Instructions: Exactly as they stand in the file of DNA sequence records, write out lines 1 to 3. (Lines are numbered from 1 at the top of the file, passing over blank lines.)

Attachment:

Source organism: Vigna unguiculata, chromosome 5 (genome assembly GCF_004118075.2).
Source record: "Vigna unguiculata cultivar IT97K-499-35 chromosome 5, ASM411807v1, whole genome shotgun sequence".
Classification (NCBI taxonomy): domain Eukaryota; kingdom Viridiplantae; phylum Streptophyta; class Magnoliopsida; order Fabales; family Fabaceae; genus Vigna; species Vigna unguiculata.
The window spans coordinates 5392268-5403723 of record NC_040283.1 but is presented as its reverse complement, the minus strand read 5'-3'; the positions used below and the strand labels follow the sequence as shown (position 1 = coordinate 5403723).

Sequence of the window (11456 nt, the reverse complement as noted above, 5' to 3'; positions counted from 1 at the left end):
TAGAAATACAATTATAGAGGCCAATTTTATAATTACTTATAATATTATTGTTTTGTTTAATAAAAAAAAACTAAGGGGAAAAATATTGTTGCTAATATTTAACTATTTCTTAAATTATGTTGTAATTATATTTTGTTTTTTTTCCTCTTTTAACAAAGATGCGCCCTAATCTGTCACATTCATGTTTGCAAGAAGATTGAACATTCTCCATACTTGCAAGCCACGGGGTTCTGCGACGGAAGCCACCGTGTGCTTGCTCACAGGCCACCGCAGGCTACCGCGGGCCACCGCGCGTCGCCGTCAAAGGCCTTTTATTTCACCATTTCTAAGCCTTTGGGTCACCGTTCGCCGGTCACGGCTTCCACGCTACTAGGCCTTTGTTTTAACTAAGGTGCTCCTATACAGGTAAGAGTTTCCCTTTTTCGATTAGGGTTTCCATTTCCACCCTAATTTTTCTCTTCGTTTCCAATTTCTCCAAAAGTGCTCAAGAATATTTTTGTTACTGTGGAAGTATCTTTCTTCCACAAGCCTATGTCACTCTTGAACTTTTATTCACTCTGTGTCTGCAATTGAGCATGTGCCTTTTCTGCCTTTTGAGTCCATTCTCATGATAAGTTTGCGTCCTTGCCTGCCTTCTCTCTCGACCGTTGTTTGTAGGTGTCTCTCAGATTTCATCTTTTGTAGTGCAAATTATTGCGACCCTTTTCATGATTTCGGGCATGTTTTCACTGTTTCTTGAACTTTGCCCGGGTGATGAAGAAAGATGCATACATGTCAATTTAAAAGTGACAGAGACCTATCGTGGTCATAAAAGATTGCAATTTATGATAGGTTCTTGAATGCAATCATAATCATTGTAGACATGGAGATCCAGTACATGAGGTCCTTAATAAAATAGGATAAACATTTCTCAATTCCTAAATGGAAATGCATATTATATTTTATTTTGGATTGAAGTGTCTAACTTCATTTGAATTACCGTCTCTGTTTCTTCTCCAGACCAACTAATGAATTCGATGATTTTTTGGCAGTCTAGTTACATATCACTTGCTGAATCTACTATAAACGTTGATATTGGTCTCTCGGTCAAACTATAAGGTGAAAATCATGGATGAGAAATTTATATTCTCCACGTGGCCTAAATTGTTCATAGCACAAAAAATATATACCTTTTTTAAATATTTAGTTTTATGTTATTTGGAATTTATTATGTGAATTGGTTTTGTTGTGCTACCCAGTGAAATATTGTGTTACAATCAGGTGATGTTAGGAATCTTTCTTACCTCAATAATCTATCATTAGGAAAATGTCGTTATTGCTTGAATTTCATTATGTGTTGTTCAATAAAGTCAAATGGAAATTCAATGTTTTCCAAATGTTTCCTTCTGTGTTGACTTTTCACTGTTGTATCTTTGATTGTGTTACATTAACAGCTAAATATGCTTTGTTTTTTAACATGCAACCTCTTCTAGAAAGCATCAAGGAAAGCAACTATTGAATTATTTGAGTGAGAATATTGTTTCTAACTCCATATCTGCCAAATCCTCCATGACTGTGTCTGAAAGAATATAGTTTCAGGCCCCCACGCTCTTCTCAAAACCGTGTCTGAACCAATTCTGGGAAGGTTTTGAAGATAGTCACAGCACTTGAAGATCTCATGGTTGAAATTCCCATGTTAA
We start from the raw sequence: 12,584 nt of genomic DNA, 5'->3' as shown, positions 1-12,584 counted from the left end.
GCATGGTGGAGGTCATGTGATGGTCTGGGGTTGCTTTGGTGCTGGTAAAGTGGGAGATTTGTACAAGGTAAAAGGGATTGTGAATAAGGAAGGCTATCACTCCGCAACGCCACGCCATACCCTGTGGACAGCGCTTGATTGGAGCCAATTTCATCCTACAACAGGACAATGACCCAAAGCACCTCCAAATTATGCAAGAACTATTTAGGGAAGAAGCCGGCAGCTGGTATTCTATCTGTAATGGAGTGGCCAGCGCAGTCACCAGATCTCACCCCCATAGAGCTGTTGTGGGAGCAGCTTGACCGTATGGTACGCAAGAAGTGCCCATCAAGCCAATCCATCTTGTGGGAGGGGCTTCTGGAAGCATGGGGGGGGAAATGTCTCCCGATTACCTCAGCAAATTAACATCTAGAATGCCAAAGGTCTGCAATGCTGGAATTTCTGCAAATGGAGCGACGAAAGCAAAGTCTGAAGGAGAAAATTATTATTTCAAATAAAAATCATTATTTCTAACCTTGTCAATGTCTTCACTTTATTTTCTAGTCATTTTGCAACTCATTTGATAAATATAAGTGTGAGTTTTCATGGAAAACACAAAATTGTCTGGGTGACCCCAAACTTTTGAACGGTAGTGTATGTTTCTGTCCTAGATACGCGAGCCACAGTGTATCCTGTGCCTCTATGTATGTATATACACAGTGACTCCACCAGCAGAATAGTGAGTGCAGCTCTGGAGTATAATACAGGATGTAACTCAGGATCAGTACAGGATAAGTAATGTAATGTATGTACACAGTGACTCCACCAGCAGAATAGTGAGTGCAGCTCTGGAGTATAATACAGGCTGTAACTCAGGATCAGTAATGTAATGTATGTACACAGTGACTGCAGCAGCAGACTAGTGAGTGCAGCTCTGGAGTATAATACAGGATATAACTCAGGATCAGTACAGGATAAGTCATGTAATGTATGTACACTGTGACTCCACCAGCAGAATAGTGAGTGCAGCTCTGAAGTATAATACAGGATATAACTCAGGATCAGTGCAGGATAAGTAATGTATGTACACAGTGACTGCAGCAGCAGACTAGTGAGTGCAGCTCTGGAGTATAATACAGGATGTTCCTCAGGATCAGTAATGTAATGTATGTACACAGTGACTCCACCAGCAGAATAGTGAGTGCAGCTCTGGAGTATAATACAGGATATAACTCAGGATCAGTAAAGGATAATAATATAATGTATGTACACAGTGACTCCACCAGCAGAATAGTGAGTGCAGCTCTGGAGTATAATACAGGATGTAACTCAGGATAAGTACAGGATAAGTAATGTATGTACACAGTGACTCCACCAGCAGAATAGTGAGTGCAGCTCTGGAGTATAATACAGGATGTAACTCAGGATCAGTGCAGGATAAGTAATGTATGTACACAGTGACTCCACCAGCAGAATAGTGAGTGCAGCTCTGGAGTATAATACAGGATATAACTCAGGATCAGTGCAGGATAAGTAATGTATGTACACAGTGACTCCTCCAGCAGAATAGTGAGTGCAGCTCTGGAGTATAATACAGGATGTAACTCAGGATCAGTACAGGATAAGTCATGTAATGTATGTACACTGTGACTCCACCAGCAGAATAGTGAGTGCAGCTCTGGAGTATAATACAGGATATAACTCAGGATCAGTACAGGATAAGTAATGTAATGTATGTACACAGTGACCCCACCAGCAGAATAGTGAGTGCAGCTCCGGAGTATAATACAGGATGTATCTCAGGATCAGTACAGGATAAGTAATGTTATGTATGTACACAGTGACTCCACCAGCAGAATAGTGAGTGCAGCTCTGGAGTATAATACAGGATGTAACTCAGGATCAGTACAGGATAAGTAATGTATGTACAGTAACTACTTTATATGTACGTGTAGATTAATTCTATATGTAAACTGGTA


Source organism: Vigna unguiculata, chromosome 5 (genome assembly GCF_004118075.2).
Source record: "Vigna unguiculata cultivar IT97K-499-35 chromosome 5, ASM411807v1, whole genome shotgun sequence".
Classification (NCBI taxonomy): domain Eukaryota; kingdom Viridiplantae; phylum Streptophyta; class Magnoliopsida; order Fabales; family Fabaceae; genus Vigna; species Vigna unguiculata.